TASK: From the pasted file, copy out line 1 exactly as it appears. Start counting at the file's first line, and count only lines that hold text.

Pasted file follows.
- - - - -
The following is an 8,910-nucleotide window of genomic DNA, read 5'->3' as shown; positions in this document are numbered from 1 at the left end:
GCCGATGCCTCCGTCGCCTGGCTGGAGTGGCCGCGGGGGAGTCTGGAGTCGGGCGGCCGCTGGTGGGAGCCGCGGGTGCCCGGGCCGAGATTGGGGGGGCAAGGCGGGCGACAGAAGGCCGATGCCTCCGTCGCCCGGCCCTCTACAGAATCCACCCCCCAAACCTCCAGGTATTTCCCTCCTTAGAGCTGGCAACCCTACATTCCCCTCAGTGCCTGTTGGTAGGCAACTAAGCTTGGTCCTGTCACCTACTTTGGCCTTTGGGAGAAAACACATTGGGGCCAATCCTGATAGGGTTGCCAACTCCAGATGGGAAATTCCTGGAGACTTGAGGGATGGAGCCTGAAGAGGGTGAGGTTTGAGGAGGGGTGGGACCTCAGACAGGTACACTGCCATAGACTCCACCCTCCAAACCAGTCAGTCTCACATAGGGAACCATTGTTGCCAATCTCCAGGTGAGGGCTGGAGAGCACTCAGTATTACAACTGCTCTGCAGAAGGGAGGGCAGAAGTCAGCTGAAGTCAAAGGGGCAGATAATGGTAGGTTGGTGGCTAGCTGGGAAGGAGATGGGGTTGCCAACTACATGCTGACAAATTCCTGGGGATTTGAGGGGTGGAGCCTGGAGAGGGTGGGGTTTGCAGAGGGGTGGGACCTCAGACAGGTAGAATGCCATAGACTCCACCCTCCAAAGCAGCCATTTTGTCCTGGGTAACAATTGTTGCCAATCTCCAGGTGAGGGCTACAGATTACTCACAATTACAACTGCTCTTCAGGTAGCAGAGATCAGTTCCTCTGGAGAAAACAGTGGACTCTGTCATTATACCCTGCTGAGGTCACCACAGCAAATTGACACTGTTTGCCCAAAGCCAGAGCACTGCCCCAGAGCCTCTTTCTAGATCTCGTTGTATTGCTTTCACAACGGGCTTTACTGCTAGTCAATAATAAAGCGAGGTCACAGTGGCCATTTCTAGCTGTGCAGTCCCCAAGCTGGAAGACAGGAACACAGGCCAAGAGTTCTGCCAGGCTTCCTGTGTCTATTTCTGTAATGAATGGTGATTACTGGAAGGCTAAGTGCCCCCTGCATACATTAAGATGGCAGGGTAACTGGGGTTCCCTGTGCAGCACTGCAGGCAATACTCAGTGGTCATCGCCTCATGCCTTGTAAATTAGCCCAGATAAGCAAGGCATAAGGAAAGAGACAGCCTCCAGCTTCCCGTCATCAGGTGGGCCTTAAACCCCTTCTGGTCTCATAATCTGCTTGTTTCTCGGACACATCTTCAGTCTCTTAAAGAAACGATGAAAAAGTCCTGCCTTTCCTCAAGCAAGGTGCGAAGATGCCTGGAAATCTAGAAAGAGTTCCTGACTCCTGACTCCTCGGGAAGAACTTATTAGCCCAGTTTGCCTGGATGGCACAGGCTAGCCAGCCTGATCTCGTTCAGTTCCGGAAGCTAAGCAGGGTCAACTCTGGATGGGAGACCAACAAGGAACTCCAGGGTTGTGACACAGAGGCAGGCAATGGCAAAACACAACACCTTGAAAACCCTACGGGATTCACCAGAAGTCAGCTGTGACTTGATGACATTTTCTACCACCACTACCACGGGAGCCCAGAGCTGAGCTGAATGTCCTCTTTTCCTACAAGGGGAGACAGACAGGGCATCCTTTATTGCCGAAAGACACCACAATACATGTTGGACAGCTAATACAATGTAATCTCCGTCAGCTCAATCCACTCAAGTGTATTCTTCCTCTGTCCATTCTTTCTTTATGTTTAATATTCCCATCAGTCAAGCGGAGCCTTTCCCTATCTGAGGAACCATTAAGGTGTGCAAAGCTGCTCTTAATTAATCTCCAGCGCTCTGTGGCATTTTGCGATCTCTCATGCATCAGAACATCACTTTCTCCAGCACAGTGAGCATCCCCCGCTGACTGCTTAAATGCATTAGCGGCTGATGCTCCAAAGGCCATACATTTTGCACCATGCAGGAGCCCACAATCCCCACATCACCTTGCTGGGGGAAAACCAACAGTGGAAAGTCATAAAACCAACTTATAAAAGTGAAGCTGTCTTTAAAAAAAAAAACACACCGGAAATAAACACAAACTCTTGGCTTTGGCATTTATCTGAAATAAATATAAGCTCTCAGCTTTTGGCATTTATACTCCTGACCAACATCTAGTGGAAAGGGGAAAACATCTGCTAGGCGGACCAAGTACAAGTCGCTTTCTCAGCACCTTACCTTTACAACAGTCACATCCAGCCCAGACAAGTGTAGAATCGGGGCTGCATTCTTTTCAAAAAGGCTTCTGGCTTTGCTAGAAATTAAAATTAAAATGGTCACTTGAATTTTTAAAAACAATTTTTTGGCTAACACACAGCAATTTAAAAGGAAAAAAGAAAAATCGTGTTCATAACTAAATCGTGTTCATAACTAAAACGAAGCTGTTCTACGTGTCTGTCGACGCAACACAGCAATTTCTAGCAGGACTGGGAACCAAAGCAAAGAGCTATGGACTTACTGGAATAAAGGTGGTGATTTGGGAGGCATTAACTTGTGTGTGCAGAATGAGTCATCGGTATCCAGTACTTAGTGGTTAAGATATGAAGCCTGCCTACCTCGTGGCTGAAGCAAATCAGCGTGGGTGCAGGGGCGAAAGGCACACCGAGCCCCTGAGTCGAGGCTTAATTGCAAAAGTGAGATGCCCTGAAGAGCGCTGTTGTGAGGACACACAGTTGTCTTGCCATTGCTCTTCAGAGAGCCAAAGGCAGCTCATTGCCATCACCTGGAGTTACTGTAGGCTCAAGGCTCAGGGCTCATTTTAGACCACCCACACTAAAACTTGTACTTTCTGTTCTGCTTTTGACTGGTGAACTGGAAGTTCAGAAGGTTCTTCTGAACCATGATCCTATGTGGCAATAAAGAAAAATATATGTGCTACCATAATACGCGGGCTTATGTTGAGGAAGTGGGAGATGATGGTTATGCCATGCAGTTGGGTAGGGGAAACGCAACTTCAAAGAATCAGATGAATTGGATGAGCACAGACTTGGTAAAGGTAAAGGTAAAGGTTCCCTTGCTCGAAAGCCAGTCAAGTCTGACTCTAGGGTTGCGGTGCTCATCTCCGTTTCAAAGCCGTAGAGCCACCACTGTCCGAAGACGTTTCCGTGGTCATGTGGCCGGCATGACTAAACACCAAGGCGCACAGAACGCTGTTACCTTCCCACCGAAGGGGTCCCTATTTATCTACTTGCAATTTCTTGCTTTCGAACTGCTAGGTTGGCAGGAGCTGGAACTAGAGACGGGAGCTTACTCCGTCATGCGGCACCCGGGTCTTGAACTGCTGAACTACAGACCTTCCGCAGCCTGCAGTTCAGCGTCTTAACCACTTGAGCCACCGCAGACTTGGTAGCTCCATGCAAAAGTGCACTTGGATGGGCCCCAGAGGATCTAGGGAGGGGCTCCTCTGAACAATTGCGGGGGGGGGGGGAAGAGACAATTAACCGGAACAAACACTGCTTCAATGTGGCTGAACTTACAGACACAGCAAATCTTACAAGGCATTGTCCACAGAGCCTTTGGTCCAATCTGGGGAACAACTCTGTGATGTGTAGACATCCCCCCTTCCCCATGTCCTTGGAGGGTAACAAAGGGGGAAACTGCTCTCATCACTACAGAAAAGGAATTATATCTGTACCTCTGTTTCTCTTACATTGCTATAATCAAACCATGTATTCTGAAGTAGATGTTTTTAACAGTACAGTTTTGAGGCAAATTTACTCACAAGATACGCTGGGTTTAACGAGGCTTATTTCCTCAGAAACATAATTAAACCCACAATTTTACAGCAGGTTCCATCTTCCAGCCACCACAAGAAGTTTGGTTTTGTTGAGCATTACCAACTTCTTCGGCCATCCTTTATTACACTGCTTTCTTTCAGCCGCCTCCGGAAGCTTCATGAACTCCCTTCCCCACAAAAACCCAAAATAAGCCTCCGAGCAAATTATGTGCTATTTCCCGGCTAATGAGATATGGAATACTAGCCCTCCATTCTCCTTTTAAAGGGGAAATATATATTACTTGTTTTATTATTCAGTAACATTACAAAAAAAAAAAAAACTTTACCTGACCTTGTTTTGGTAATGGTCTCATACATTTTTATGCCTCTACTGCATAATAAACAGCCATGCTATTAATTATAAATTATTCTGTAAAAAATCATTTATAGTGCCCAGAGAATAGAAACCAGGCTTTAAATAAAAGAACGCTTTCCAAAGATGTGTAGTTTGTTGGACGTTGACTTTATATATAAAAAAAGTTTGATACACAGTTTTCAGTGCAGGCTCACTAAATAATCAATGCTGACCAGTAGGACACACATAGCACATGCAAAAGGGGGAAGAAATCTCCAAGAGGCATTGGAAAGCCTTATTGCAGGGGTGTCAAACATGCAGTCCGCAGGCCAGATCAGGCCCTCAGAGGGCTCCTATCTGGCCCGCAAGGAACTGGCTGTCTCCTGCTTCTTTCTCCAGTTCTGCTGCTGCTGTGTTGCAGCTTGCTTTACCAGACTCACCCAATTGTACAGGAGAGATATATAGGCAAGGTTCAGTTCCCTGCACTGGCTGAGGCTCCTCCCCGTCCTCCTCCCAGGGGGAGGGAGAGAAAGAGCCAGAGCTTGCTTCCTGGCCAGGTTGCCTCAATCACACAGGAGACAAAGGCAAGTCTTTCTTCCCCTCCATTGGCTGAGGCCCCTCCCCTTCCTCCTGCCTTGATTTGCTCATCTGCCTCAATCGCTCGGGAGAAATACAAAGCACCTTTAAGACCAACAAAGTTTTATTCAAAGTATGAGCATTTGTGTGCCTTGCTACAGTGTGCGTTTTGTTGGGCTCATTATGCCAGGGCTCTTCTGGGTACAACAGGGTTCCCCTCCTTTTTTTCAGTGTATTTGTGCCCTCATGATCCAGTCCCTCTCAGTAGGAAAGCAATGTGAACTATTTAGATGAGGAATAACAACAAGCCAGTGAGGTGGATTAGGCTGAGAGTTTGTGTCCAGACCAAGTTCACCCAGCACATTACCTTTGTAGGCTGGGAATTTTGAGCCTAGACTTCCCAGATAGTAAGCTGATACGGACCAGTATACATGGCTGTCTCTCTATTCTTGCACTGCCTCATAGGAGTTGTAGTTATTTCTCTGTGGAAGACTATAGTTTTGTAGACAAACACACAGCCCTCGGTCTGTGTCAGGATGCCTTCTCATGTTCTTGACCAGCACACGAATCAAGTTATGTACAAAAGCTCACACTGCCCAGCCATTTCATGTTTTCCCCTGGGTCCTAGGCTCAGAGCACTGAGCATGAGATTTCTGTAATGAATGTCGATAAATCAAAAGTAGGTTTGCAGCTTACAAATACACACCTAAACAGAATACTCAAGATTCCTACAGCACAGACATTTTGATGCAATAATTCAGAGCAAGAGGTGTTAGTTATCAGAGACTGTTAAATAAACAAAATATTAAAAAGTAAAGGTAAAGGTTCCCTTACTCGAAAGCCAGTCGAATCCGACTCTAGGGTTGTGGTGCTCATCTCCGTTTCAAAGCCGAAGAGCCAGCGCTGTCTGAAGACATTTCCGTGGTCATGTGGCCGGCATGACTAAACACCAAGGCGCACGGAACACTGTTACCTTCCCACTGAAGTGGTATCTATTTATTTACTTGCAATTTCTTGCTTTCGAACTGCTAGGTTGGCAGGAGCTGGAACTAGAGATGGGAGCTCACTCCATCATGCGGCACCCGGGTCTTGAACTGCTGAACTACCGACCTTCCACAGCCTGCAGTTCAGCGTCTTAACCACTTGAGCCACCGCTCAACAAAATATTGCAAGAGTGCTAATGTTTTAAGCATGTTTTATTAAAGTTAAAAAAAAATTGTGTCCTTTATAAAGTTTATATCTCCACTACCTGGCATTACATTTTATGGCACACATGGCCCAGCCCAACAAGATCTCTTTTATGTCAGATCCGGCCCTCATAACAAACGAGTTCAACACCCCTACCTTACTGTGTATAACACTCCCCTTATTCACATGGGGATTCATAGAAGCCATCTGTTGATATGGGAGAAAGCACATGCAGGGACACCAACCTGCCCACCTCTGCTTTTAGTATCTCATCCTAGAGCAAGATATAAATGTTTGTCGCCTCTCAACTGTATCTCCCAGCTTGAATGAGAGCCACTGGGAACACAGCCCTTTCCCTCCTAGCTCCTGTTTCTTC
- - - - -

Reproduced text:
The following is an 8,910-nucleotide window of genomic DNA, read 5'->3' as shown; positions in this document are numbered from 1 at the left end: